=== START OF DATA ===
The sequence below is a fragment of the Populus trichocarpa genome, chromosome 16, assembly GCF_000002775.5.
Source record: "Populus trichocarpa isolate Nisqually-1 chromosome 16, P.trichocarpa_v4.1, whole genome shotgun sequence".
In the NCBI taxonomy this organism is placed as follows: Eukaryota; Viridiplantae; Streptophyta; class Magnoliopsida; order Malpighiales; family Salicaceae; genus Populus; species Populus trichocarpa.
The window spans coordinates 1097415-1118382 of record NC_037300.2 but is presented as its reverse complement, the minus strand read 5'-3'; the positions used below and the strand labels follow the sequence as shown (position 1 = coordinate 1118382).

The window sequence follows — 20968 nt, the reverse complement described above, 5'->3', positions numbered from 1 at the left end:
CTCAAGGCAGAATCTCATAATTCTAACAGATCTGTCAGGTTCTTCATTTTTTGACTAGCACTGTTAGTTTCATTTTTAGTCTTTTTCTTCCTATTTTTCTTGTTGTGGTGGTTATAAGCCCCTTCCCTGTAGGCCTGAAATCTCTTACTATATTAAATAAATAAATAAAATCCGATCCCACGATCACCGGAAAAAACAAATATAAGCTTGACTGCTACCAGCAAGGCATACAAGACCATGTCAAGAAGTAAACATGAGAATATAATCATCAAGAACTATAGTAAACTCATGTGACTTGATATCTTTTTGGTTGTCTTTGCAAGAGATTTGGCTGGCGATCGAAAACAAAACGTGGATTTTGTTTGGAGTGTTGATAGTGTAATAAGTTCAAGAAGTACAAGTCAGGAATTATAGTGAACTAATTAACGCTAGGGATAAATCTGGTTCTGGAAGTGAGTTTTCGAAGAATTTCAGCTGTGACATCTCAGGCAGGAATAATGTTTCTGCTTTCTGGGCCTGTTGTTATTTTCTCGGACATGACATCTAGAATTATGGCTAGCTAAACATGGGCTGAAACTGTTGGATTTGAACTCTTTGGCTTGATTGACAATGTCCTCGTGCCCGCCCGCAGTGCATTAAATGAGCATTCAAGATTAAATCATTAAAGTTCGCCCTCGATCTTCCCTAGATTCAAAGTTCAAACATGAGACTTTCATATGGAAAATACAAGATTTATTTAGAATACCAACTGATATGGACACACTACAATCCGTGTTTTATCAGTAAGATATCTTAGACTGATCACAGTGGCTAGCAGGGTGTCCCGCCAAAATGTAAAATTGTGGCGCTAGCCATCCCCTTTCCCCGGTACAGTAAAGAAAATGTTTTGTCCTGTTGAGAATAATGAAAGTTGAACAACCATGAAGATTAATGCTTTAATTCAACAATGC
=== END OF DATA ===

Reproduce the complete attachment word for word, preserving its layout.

The sequence below is a fragment of the Populus trichocarpa genome, chromosome 16, assembly GCF_000002775.5.
Source record: "Populus trichocarpa isolate Nisqually-1 chromosome 16, P.trichocarpa_v4.1, whole genome shotgun sequence".
In the NCBI taxonomy this organism is placed as follows: Eukaryota; Viridiplantae; Streptophyta; class Magnoliopsida; order Malpighiales; family Salicaceae; genus Populus; species Populus trichocarpa.
The window spans coordinates 1097415-1118382 of record NC_037300.2 but is presented as its reverse complement, the minus strand read 5'-3'; the positions used below and the strand labels follow the sequence as shown (position 1 = coordinate 1118382).

The window sequence follows — 20968 nt, the reverse complement described above, 5'->3', positions numbered from 1 at the left end:
CTCAAGGCAGAATCTCATAATTCTAACAGATCTGTCAGGTTCTTCATTTTTTGACTAGCACTGTTAGTTTCATTTTTAGTCTTTTTCTTCCTATTTTTCTTGTTGTGGTGGTTATAAGCCCCTTCCCTGTAGGCCTGAAATCTCTTACTATATTAAATAAATAAATAAAATCCGATCCCACGATCACCGGAAAAAACAAATATAAGCTTGACTGCTACCAGCAAGGCATACAAGACCATGTCAAGAAGTAAACATGAGAATATAATCATCAAGAACTATAGTAAACTCATGTGACTTGATATCTTTTTGGTTGTCTTTGCAAGAGATTTGGCTGGCGATCGAAAACAAAACGTGGATTTTGTTTGGAGTGTTGATAGTGTAATAAGTTCAAGAAGTACAAGTCAGGAATTATAGTGAACTAATTAACGCTAGGGATAAATCTGGTTCTGGAAGTGAGTTTTCGAAGAATTTCAGCTGTGACATCTCAGGCAGGAATAATGTTTCTGCTTTCTGGGCCTGTTGTTATTTTCTCGGACATGACATCTAGAATTATGGCTAGCTAAACATGGGCTGAAACTGTTGGATTTGAACTCTTTGGCTTGATTGACAATGTCCTCGTGCCCGCCCGCAGTGCATTAAATGAGCATTCAAGATTAAATCATTAAAGTTCGCCCTCGATCTTCCCTAGATTCAAAGTTCAAACATGAGACTTTCATATGGAAAATACAAGATTTATTTAGAATACCAACTGATATGGACACACTACAATCCGTGTTTTATCAGTAAGATATCTTAGACTGATCACAGTGGCTAGCAGGGTGTCCCGCCAAAATGTAAAATTGTGGCGCTAGCCATCCCCTTTCCCCGGTACAGTAAAGAAAATGTTTTGTCCTGTTGAGAATAATGAAAGTTGAACAACCATGAAGATTAATGCTTTAATTCAACAATGC